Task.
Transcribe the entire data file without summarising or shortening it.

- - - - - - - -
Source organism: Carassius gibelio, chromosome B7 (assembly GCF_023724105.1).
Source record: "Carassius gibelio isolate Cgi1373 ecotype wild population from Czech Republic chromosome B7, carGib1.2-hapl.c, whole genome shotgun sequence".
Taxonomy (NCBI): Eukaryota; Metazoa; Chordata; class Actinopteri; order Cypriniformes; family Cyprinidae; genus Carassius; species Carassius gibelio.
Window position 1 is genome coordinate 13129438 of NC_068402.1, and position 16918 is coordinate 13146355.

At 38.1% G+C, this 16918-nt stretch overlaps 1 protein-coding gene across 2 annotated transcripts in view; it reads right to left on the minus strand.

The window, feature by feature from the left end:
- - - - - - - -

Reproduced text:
Source organism: Carassius gibelio, chromosome B7 (assembly GCF_023724105.1).
Source record: "Carassius gibelio isolate Cgi1373 ecotype wild population from Czech Republic chromosome B7, carGib1.2-hapl.c, whole genome shotgun sequence".
Taxonomy (NCBI): Eukaryota; Metazoa; Chordata; class Actinopteri; order Cypriniformes; family Cyprinidae; genus Carassius; species Carassius gibelio.
Window position 1 is genome coordinate 13129438 of NC_068402.1, and position 16918 is coordinate 13146355.

At 38.1% G+C, this 16918-nt stretch overlaps 1 protein-coding gene across 2 annotated transcripts in view; it reads right to left on the minus strand.

The window, feature by feature from the left end: